Ok, wait. I have to stop. Crack myself up!
Then the nurse will check my weight and will discover that I have magically lost five pounds since my last check two days before. And then the doctor will walk in! Immediately! And she will say, “Ms Stewart? I’m so glad to see you. I have some interesting news. You know that there is no cure for cancer. But, well, now there is. It’s sprinkles. So eat your cupcake, and I’ll see you again…. never!”
Mandy is four! Mandy is four! And 90% of the time I think this is a fabulous thing, as she and her sister are suddenly fast friends and her increasing maturity means that we can all relax a bit more and enjoy activities together. The other 10% of the time she’s an absolute horror and likely causing a wave of abstinence among young couples. Their parents can send me a thank you note.
I’ll add that as I type this, she is sticking her head under my sweater and licking my belly button.
We opted to celebrate differently this year and spent a long weekend at Great Wolf Lodge in lieu of a party. It was so fun! My sister and nine-year-old nieces joined us in a large suite. We spent many hours frolicking in the indoor water park, playing Magic Quest, and enjoying the games and kid spa. It was such a great weekend that we took few pictures… and the ones we did take are all silly action shots that show we were just too busy for posed photos.
Mandy really enjoyed the water park, but wasn’t very interested in the slides. It always surprises me that she is timid because her personality would make you believe she’s incapable of experiencing such a feeling.
On Mandy’s actual birthday she asked to go to dinner at Chevy’s– she loves their chips and salsa (I think their salsa and Chipotle guacamole are the only vegetables she likes) and the dough they provide kids for play.
Mandy’s likes cookies more than cake, so I made her a giant chocolate chip cookie. It was so easy and delicious!! This year she and her sister love fairies, so her favorite gifts were Winx club and Disney fairies. She also received a sleeping bag for sister sleepovers and really loves modeling clay and costumes.
Happy birthday to our incredibly special, sweet and snuggly girl. We love you so very much.
During our Christmas holiday we had a series of snowfalls I would characterize as, in a word, perfect. Just enough snow for sledding and a snow man; just enough to look beautiful outside our windows; just enough to melt by the afternoon!
Are you singing the Imagine Dragons song now, too? There’s nothing quite like driving to cancer treatment and hearing a song with lyrics about glowing with radioactivity. Because, these days? That’s me. Today I began phase three of cancer eradication: radiation treatment. Because if the surgery didn’t cut it out, and the chemo didn’t kill it, well gosh darn it let’s hit it again. It seems like some kinds of cancer have simpler treatments while mine, in its general bad assedness, involves treatments like killing Michael Myers. You shoot and bludgeon and behead and then, what the hey, burn that corpse.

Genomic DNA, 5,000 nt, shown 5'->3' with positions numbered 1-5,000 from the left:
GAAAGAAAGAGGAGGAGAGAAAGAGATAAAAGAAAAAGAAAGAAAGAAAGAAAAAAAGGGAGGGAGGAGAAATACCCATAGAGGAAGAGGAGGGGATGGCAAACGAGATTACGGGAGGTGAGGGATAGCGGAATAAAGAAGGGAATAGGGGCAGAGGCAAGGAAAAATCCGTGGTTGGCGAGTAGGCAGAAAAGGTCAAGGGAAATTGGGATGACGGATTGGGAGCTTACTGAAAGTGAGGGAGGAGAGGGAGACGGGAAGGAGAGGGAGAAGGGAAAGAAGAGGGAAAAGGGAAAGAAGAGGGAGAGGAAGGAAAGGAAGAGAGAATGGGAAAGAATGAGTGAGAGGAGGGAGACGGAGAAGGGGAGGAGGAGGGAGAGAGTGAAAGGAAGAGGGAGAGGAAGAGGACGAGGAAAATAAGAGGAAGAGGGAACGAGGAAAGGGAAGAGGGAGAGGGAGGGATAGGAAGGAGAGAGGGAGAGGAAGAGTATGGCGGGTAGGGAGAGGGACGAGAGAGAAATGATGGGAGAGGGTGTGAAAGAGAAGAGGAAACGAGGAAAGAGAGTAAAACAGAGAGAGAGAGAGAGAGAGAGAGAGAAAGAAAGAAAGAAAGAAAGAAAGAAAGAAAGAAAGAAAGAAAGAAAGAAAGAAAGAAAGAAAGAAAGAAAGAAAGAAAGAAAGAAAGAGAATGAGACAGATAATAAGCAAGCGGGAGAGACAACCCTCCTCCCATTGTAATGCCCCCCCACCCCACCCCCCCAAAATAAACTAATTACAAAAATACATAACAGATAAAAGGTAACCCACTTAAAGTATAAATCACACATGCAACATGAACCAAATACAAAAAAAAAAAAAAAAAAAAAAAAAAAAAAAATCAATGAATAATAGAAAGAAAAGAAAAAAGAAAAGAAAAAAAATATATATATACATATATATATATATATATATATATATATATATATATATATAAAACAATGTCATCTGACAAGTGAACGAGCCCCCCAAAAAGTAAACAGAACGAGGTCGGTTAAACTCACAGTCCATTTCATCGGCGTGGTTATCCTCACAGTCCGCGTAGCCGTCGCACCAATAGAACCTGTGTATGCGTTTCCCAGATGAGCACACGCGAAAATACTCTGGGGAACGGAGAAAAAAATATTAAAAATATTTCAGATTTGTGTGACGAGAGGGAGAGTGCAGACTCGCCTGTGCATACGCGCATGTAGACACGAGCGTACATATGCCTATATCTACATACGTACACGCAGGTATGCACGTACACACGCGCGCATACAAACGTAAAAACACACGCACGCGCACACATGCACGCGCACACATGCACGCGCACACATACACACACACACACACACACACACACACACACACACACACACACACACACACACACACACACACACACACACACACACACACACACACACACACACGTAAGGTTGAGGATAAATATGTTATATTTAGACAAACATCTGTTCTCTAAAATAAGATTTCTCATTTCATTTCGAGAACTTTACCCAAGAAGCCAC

The radiation phase of treatment, I have to say, seems like the easiest phase by far. Its short term side effects are skin irritation and fatigue and the treatment itself only takes about 20 minutes. Its key negative is that it must be done 5 days a week–Monday through Friday–for about seven weeks. Feel like driving to the hospital 33 times in two months? Well, this is the treatment for you! Other interesting radiation tidbits: in preparation for treatment, I was given four small tattoos that look like blue moles on my chest and underarm that are used to position the radiation, so I can now say with some authority that tattoos on bone do hurt more; people in treatment are advised to only wear one layer of clothing so we can strip quickly upon arrival; and, best of all, a long term side effect of radiation in a very small number of patients is…. cancer.
Snark aside, I’m doing fine. Treatment one was easy as can be. What isn’t after chemo? We’re doing our best to fit all of the appointments into our daily routine and I do my best not to think too much about this process. Instead, I stare at my scarfless head and wait to see hair sprout, which I think has started, albeit unevenly and certainly not in any way that I would broadcast on the interwebs. Hair chronicles forthcoming.
It’s time for the annual Christmas recap! This year both of our girls were so excited, so enthusiastic, so enthralled by every aspect of the holiday season. It was wonderful.